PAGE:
Another Dowling company proposal to sell DHHL land on Maui and develop a subdivision represents the second-biggest use of funding this fiscal year under DHHL’s plan.

This project in Wailuku has costs of $5 million for land acquisition and $38 million for development expected to be encumbered by June 30 and would produce 207 lots.

(DO THE MATH: $5M +$38M = $43M / 207 = $208K per lot)

Watson told the House panel that deals to acquire land without needed costly infrastructure extensions can accelerate production of homesteads because much of DHHL’s own land isn’t close to roads and other utilities, which adds a lot of time and expense to homestead production….

DHHL published another request for proposed land or residential project acquisitions Monday.

The biggest DHHL project with money already encumbered for spending is a 161-lot subdivision called Pu‘unani in Wailuku where a groundbreaking ceremony was held last week.

This project has been in the works on DHHL land since 2018 and involves Dowling developing 161 lots and building 137 homes for beneficiaries. DHHL awarded a $17 million contract to develop the lots. Another $5.5 million is encumbered for a water tank serving Pu‘unani. Beneficiaries selected for homestead leases are responsible for financing their homes.

Another project with money encumbered by DHHL involves 82 lots in Hanapepe on Kauai where an $18 million construction contract has been awarded to Hawaiian Dredging Construction Co.

A couple of deals under which DHHL has already spent some of the $600 million include paying $8 million to another state agency for land on Oahu and paying Avalon Development $2 million for land on Hawaii island that DHHL intends to develop after a higher-priority project in the area….

read … DHHL buying land to speed up new homesteads in Hawaii

Ala Wai Boondoggle: Plan to be Revealed in July

SA: … The U.S. Army Corps of Engineers and City and County of Honolulu are moving closer to a plan to protect against flooding in the watersheds flowing into the Ala Wai Canal, with specifics of the “Tentatively Selected Plan” to be revealed in July.

To continue allowing for community questions and suggestions, the second of three online talk-story sessions on the Ala Wai Flood Risk Management General Reevaluation Study takes place on Monday, noon- 1 p.m. To join, go to at the meeting time, entering access code 1992 62 9020 #.

For more information, go to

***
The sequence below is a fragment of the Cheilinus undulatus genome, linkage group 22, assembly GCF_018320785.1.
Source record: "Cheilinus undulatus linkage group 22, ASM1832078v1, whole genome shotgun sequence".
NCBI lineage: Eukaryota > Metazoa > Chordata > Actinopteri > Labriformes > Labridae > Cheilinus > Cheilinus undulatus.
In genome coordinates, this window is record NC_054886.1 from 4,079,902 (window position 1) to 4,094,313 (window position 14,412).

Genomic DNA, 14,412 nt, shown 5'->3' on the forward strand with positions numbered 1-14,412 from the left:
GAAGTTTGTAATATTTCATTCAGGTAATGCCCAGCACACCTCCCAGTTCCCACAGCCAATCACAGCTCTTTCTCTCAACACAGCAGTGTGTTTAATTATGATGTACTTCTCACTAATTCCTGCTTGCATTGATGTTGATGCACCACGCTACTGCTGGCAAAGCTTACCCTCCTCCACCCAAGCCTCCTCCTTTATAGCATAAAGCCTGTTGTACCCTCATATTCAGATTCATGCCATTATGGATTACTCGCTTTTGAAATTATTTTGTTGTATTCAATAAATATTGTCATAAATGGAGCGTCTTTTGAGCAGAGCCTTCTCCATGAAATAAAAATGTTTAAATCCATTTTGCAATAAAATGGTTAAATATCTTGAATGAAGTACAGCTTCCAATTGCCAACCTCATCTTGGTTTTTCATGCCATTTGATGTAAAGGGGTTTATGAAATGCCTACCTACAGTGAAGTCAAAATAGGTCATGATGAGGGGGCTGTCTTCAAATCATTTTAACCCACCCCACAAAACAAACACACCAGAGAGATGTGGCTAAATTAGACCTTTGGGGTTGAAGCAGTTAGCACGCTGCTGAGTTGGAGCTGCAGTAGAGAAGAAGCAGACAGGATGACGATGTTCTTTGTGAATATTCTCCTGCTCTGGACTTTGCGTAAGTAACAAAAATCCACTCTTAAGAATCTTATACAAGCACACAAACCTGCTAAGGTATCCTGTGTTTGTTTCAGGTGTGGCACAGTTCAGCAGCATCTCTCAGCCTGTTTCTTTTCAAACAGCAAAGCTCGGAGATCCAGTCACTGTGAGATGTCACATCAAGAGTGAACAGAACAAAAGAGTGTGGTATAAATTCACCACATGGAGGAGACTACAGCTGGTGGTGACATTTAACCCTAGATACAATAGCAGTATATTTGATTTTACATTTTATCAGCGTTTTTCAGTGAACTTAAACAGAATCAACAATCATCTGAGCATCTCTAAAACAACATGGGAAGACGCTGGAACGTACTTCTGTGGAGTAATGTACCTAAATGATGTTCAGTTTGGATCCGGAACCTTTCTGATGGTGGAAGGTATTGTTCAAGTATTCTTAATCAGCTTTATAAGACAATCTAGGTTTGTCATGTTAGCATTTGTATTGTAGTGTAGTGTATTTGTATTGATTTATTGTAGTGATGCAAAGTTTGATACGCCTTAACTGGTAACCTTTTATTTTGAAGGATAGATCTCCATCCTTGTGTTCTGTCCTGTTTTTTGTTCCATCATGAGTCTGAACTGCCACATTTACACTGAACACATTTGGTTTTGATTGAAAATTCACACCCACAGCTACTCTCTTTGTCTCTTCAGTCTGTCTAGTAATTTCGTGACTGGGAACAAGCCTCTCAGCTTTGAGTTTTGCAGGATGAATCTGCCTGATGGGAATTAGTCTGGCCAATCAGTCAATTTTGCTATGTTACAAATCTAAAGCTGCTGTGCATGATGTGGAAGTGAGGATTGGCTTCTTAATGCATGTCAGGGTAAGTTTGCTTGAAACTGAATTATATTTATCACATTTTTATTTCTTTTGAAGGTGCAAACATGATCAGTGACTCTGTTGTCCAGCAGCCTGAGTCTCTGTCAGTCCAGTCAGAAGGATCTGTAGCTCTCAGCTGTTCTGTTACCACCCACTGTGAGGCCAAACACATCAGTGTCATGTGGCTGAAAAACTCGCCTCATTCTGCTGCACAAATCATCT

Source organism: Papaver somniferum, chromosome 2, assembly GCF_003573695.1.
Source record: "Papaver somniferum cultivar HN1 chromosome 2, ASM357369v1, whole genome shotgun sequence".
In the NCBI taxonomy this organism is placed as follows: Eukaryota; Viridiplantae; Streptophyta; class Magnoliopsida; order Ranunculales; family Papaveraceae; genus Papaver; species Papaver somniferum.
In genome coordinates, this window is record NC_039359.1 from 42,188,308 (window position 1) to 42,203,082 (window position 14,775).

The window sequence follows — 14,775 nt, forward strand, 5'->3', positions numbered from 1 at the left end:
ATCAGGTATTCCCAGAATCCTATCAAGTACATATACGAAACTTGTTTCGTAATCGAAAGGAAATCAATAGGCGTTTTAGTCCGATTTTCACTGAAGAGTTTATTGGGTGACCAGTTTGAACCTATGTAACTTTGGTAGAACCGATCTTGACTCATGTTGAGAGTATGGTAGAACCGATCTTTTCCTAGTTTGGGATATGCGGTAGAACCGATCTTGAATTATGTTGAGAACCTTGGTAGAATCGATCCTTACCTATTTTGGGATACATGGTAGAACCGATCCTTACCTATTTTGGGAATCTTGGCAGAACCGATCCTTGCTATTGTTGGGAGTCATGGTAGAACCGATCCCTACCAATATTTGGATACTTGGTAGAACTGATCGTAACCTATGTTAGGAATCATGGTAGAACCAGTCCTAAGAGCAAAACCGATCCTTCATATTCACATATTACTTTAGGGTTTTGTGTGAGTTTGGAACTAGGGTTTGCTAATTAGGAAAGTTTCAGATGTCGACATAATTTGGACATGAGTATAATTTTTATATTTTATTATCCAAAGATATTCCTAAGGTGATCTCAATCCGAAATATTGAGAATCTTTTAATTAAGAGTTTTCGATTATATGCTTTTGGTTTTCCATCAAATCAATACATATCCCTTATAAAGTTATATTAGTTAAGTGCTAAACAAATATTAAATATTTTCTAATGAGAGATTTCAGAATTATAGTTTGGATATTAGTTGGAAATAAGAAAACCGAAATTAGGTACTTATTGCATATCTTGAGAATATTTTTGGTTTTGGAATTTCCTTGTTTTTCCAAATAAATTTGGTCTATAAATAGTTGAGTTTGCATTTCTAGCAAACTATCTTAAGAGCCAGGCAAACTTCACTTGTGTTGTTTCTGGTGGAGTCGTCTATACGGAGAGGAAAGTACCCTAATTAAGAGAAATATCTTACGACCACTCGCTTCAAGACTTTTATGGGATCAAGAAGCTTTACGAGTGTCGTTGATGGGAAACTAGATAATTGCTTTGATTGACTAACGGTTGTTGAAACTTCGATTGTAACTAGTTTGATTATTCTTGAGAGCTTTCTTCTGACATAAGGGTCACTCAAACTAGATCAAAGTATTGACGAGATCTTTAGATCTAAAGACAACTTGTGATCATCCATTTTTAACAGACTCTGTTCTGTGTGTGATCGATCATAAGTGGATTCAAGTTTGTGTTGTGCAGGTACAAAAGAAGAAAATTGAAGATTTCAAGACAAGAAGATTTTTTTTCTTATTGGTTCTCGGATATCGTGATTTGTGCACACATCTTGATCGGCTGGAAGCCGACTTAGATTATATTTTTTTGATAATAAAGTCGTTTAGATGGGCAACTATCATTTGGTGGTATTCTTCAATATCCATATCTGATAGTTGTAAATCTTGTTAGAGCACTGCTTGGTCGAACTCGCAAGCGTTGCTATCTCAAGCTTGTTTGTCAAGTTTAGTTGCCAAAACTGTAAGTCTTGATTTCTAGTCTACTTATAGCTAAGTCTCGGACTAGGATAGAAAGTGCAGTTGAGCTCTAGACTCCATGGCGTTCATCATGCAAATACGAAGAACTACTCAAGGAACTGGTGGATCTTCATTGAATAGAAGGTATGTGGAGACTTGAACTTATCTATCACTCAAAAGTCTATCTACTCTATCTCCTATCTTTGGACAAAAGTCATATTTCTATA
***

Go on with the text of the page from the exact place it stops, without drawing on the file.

read … Next Boondoggle

Big Coal Very Excited About Hawaii’s ‘Green Hydrogen’ Scheme

HNN: …AES Corp. — now (formerly) the largest solar (coal) producer in the state — has expressed interest in building a green hydrogen production center here.

“That will be an important a fuel for the renewable transition worldwide. Hawaii is not an exception,” Bernerd Da Santo, president of AES Global Renewables, said during a news conference last month.

… Green hydrogen is created by using energy produced by the sun, wind or geothermal (or murdered trees or biofuel) to separate hydrogen from water (allegedly) without producing greenhouse gases.

(Other forms of hydrogen used in manufacturing such as brown, grey or blue hydrogen use fossil fuels such as coal and natural gas to produce hydrogen.)

Because it can be stored in canisters and tanks, green hydrogen is easy to transport from island to island.

By contrast, wind farms on Lanai and solar farms on the Big Island require an undersea cable to export their energy off island.

(IQ Test: Do you believe hydrogen is seriously in competition with any electric transmission system?)

The last time the state looked at building an undersea cable about a decade ago, the price tag was about $1 billion.

(CLUE: Irrelevant statement.)

But some say the technology is still too expensive.

“Hydrogen is difficult. It has a high cost right now. That’s why it’s not used. It’s has storage complications, it needs low temperatures and high pressures,” said Henry Curtis, executive director of the Life of the land.

Curtis said the cost of a hydrogen fuel cell is more expensive than a battery on an electric vehicle….